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Guest Message by DevFuse

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No one can accuse Tesla of not being innovative


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17 replies to this topic

#1 OFFLINE   dpeters11

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Posted 21 June 2013 - 08:09 PM

Don't have time to wait the 20 minutes for a free charge at a Tesla station? How about a 90 second battery swap?

 

http://vimeo.com/68832891#

 

The battery is under the car and weighs about 1000 pounds, the system is completely automated. Elon Musk does say that the owner would need to come back on the return trip and swap the original and now charged battery back in or pay the difference in value, though they didn't say how that would work.



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#2 OFFLINE   peds48

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Posted 21 June 2013 - 08:18 PM

I wish I could buy one of his cars, at least to show support for doing the right thing. and that not only includes the battery, but innovation and by paying the almost $500 million loan years ahead of time!!!!!!!!!!

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#3 OFFLINE   dpeters11

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Posted 21 June 2013 - 08:51 PM

Their plan is to continue to make models cheaper. Their first model cost $109,000 base. I think the model S starts now at $70,000. They want to have a model with a 200 mile range for around $30-$35,000 base price by 2016-2017 with some trickle down tech from the S.



#4 OFFLINE   Tom Robertson

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Posted 21 June 2013 - 11:21 PM

 To determine the battery pack "value", I'm sure the controller that maximizes the power life also records usage metrics.

 

And yup, they are hard at work on the 4th generation of car that will be close to the right price points for many people with a 200 mile range.

 

At the same time, they are building out charging stations so it will be easy to cross the US in 200 mile increments. 

 

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Tom


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#5 OFFLINE   Tom Robertson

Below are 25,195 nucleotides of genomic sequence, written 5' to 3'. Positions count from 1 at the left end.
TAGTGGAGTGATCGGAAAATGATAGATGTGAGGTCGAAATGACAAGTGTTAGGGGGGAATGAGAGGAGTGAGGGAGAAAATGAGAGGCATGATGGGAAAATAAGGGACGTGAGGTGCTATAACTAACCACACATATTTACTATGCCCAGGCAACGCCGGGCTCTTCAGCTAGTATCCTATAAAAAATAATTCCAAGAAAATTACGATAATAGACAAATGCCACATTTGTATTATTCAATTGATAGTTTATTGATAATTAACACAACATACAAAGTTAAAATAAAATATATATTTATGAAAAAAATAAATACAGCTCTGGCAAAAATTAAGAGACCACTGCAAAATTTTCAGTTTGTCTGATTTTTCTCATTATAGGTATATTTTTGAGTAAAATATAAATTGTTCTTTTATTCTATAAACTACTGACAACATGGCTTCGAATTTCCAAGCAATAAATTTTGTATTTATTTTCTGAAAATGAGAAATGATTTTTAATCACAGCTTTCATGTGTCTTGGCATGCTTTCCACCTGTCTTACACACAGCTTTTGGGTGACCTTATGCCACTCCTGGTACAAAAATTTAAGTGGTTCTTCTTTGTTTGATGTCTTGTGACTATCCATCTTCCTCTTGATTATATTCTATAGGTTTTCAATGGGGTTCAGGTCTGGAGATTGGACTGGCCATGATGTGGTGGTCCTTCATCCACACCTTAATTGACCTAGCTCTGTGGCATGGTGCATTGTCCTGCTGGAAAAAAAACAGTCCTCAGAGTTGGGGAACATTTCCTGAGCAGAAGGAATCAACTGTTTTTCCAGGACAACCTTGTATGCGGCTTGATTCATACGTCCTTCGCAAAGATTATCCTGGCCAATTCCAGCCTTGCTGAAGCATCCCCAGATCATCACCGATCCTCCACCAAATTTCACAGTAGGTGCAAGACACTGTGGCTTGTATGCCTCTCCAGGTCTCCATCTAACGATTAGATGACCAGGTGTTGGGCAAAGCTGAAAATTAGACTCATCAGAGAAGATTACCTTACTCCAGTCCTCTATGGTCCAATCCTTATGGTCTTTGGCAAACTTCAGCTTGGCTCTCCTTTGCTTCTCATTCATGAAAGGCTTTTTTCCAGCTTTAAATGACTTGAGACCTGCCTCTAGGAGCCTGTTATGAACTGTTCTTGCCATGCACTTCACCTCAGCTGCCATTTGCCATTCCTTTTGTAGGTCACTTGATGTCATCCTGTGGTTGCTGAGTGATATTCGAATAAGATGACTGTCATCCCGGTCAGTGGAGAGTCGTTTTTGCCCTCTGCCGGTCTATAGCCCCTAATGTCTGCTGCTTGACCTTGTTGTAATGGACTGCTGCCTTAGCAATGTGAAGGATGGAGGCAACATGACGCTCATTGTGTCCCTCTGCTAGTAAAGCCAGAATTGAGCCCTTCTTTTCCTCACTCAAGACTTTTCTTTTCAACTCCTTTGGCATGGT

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Posted 21 June 2013 - 11:34 PM

Now, having seen the video itself, I'm slightly disappointed. The two battery pack swaps equate to a 400 mile range while the one gasoline fill-up is anywhere from 460 to 690 miles in range. So the time to re-fuel both cars is about the same. Even so, the point is made--this does remove a barrier to using the electric car. :)

 

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Tom


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#6 OFFLINE   dennisj00

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Posted 22 June 2013 - 09:36 AM

We've really enjoyed our Leaf . . . just got 18 month checkup (free) with no battery degradation.   2.5 cents per mile and $0 maintenance.  Cheaper if I count electricity from our solar panels.

 

This car has a 85-90 mile range.  It's perfect for everything but long trips.  Driven enough, it would pay for itself in bypassing $40-60 fillups several times a month.

 

A 200-250 mile range in a $30-40k car would hit a sweet spot.  However, the fast charger build out here on the East coast has been slow to non-existant.



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#7 OFFLINE   djlong

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Posted 23 June 2013 - 06:06 AM

Full disclosure - I'm a Tesla stockholder.

 

I'm anxiously awaiting the Gen III car.  That's the one I might actually be able to afford.  With Superchargers (20 minutes and 150 miles of free electricity) going up all over the country, there's very little driving that I or my wife do that wouldn't be "covered".  If her family puts a 220 "dryer style" outlet outside their cottage on Cape Cod, *everything* is covered.  I get the feeling that $35K will get you the 'base' model and that the 300+ mile version with more options will run you around $50K.



#8 OFFLINE   dmspen

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Posted 25 June 2013 - 08:20 AM

I did quite a bit of research on electric cars before I leased my Ford Focus EV. As much as I wanted, the Tesla was too pricey, however, I think they have hit the mark on style and range and drivability. Now with the development of the internal substructure with fast chargers and replaceable batteries, Tesla will continue to grow. If other car manufacturers were smart, they would license Teslas battery system and develop EVs around that. I really like my Ford Focus, but it's clear the EV part is an afterthought in the design, a retrofit if you will.